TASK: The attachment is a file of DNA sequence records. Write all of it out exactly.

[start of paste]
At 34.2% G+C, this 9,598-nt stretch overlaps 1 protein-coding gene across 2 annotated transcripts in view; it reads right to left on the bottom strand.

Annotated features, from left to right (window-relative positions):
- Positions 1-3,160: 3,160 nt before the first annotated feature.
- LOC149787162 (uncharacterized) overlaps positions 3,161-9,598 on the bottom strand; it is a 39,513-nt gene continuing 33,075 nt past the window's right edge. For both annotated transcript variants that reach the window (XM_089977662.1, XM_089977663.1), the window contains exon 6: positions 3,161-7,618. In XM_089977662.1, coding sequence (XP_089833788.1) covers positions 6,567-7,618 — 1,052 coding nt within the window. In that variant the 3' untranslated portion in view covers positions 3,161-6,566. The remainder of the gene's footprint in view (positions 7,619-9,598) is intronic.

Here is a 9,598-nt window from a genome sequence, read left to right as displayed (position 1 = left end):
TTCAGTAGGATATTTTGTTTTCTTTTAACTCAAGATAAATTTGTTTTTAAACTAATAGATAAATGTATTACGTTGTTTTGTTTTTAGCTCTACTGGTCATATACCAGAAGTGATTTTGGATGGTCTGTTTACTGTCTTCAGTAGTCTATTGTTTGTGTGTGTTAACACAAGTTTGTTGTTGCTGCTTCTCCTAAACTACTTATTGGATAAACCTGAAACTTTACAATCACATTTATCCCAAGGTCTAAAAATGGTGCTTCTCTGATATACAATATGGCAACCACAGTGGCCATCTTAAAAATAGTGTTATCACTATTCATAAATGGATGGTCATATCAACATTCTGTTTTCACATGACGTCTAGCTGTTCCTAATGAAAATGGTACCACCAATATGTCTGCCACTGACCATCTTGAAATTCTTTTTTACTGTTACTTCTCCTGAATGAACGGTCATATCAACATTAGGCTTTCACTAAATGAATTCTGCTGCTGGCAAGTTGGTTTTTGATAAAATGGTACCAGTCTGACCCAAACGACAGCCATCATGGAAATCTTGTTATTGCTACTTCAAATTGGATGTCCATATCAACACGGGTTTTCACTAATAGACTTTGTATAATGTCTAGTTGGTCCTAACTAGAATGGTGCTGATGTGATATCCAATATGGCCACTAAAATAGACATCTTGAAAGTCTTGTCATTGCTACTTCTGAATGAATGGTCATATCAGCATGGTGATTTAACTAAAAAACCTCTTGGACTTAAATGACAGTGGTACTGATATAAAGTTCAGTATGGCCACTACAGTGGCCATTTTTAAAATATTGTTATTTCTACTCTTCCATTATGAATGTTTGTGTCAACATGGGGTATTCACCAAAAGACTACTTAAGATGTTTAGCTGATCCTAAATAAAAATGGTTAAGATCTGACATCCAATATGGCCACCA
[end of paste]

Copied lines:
At 34.2% G+C, this 9,598-nt stretch overlaps 1 protein-coding gene across 2 annotated transcripts in view; it reads right to left on the bottom strand.

Annotated features, from left to right (window-relative positions):
- Positions 1-3,160: 3,160 nt before the first annotated feature.
- LOC149787162 (uncharacterized) overlaps positions 3,161-9,598 on the bottom strand; it is a 39,513-nt gene continuing 33,075 nt past the window's right edge. For both annotated transcript variants that reach the window (XM_089977662.1, XM_089977663.1), the window contains exon 6: positions 3,161-7,618. In XM_089977662.1, coding sequence (XP_089833788.1) covers positions 6,567-7,618 — 1,052 coding nt within the window. In that variant the 3' untranslated portion in view covers positions 3,161-6,566. The remainder of the gene's footprint in view (positions 7,619-9,598) is intronic.

Here is a 9,598-nt window from a genome sequence, read left to right as displayed (position 1 = left end):
TTCAGTAGGATATTTTGTTTTCTTTTAACTCAAGATAAATTTGTTTTTAAACTAATAGATAAATGTATTACGTTGTTTTGTTTTTAGCTCTACTGGTCATATACCAGAAGTGATTTTGGATGGTCTGTTTACTGTCTTCAGTAGTCTATTGTTTGTGTGTGTTAACACAAGTTTGTTGTTGCTGCTTCTCCTAAACTACTTATTGGATAAACCTGAAACTTTACAATCACATTTATCCCAAGGTCTAAAAATGGTGCTTCTCTGATATACAATATGGCAACCACAGTGGCCATCTTAAAAATAGTGTTATCACTATTCATAAATGGATGGTCATATCAACATTCTGTTTTCACATGACGTCTAGCTGTTCCTAATGAAAATGGTACCACCAATATGTCTGCCACTGACCATCTTGAAATTCTTTTTTACTGTTACTTCTCCTGAATGAACGGTCATATCAACATTAGGCTTTCACTAAATGAATTCTGCTGCTGGCAAGTTGGTTTTTGATAAAATGGTACCAGTCTGACCCAAACGACAGCCATCATGGAAATCTTGTTATTGCTACTTCAAATTGGATGTCCATATCAACACGGGTTTTCACTAATAGACTTTGTATAATGTCTAGTTGGTCCTAACTAGAATGGTGCTGATGTGATATCCAATATGGCCACTAAAATAGACATCTTGAAAGTCTTGTCATTGCTACTTCTGAATGAATGGTCATATCAGCATGGTGATTTAACTAAAAAACCTCTTGGACTTAAATGACAGTGGTACTGATATAAAGTTCAGTATGGCCACTACAGTGGCCATTTTTAAAATATTGTTATTTCTACTCTTCCATTATGAATGTTTGTGTCAACATGGGGTATTCACCAAAAGACTACTTAAGATGTTTAGCTGATCCTAAATAAAAATGGTTAAGATCTGACATCCAATATGGCCACCA